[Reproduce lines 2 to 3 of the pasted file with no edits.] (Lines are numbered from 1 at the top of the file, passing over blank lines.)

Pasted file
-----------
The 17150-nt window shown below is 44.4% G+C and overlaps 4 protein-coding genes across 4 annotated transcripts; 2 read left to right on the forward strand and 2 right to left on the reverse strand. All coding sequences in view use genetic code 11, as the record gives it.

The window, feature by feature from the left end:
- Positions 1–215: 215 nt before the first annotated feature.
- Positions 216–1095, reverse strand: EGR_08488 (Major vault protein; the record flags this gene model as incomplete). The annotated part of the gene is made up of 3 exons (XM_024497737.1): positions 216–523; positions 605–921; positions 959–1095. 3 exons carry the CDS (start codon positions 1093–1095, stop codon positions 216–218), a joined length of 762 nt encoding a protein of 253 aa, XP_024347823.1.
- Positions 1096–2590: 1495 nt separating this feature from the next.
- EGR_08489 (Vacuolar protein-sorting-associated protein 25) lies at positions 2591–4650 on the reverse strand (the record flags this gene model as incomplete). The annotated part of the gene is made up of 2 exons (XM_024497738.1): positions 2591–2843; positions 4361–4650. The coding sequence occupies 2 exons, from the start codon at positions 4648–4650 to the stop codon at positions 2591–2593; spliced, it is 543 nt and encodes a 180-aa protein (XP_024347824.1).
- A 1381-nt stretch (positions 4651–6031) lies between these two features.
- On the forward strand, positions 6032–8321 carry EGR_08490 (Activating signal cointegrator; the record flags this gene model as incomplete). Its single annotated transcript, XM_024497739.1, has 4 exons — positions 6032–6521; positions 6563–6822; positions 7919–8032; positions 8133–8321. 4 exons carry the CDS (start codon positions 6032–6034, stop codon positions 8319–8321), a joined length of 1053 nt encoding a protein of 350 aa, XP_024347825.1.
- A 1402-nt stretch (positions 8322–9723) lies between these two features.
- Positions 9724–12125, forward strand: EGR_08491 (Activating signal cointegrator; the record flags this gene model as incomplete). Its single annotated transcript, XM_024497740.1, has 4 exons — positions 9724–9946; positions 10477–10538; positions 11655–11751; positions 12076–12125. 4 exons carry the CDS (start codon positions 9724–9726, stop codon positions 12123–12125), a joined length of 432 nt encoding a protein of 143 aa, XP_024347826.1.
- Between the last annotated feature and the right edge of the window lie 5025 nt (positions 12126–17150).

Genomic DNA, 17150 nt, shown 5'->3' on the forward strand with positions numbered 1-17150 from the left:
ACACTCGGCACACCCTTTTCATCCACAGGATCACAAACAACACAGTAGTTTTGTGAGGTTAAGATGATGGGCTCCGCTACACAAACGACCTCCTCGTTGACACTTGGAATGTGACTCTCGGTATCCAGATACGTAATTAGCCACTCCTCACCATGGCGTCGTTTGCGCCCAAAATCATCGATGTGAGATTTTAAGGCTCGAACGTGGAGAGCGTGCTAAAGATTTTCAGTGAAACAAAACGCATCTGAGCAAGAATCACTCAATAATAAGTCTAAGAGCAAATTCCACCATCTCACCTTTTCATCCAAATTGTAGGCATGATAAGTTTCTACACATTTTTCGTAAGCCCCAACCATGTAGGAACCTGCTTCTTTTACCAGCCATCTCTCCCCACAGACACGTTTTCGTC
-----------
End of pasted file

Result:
The window, feature by feature from the left end:
- Positions 1–215: 215 nt before the first annotated feature.